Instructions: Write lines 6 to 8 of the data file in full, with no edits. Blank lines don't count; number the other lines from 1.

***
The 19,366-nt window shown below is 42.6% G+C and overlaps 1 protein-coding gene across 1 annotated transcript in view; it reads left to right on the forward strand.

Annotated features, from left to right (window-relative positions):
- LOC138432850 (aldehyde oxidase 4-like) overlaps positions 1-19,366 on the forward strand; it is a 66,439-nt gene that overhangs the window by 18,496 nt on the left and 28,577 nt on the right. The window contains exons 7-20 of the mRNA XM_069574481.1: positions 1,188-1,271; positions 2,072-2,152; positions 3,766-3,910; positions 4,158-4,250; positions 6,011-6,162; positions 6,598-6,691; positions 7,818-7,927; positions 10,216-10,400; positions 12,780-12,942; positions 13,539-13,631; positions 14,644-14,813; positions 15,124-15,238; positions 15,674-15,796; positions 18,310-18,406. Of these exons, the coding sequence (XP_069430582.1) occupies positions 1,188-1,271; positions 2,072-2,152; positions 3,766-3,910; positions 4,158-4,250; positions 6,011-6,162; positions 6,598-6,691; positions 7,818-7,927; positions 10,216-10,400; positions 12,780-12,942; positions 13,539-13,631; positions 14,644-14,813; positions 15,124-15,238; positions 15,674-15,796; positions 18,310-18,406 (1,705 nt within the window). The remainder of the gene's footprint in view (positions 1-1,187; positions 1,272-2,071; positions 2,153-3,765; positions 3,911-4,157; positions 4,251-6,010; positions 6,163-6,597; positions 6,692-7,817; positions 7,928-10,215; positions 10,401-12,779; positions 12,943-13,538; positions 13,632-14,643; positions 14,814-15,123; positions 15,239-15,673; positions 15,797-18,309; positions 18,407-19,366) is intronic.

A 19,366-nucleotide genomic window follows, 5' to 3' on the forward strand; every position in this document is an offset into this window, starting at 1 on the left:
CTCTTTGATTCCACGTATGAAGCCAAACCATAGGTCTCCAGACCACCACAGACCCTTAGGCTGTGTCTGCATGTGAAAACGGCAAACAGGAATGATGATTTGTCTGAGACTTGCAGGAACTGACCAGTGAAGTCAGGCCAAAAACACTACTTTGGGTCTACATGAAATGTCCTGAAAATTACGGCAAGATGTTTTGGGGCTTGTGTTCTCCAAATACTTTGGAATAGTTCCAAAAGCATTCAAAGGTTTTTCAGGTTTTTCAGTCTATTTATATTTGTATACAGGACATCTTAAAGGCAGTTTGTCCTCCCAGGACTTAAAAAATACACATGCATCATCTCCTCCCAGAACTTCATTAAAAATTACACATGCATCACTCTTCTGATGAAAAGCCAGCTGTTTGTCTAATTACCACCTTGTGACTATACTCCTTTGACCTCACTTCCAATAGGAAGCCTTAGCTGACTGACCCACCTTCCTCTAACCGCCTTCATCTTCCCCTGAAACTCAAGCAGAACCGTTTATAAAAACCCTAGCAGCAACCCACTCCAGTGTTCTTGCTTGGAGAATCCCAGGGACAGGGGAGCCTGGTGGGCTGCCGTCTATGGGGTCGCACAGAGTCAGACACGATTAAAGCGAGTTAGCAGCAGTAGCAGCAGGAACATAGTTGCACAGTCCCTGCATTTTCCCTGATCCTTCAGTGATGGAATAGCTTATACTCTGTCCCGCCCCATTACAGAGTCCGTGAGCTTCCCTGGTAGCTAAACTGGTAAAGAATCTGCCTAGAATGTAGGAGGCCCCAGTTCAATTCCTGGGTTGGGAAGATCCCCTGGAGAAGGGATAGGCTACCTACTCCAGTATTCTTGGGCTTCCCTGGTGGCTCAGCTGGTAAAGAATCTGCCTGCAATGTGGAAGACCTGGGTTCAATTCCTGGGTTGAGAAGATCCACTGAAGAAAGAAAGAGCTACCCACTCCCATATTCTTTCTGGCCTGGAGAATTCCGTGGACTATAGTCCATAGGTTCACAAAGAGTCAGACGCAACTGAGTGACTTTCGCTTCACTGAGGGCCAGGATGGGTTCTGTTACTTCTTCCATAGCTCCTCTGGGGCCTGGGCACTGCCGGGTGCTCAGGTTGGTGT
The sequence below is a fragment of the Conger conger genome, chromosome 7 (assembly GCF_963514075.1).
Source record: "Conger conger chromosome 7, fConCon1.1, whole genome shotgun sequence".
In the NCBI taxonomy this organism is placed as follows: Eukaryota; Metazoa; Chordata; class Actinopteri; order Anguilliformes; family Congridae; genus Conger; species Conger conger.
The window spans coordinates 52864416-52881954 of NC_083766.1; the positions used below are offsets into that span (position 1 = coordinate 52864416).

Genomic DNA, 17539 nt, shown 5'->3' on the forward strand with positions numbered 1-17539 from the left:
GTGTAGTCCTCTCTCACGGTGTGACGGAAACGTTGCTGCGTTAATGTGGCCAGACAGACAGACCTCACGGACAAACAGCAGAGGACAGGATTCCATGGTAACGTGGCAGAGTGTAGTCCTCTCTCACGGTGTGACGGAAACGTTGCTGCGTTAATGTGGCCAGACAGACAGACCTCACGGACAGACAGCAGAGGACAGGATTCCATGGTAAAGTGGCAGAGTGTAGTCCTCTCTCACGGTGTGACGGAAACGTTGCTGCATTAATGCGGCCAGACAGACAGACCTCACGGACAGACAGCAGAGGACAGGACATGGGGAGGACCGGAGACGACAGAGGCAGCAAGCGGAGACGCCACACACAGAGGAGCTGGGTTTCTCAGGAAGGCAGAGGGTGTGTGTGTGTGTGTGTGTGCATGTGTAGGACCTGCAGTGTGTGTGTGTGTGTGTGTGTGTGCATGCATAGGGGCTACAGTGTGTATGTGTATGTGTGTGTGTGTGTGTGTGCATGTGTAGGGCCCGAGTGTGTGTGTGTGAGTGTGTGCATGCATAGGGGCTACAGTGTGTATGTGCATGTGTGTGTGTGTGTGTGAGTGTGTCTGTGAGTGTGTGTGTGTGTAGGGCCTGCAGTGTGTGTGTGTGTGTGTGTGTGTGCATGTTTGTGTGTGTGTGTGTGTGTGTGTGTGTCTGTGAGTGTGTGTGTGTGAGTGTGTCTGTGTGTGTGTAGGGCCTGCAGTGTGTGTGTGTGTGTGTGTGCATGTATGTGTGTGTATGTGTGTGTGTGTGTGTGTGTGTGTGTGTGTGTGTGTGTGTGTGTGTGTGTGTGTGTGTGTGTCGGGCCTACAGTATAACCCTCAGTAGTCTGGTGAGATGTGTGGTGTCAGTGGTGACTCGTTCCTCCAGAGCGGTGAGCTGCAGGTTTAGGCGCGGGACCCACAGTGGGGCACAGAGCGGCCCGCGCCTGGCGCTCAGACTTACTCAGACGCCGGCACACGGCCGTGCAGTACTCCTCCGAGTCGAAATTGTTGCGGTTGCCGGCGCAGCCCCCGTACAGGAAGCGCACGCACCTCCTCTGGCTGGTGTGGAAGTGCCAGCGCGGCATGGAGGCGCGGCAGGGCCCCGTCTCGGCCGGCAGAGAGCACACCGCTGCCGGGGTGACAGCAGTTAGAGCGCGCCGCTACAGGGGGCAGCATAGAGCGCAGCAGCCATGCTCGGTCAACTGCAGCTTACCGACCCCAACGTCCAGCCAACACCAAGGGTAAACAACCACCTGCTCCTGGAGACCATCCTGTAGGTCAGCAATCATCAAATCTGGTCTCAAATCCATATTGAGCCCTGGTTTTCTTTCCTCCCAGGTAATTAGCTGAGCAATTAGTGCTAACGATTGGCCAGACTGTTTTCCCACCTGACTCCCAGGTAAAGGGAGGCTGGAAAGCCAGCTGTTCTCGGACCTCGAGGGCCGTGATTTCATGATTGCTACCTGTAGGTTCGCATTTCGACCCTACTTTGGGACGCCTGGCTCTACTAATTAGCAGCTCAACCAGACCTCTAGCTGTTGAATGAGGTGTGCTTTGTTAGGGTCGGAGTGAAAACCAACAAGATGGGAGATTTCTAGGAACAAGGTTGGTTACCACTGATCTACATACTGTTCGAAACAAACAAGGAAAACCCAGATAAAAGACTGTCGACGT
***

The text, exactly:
The sequence below is a fragment of the Conger conger genome, chromosome 7 (assembly GCF_963514075.1).
Source record: "Conger conger chromosome 7, fConCon1.1, whole genome shotgun sequence".
In the NCBI taxonomy this organism is placed as follows: Eukaryota; Metazoa; Chordata; class Actinopteri; order Anguilliformes; family Congridae; genus Conger; species Conger conger.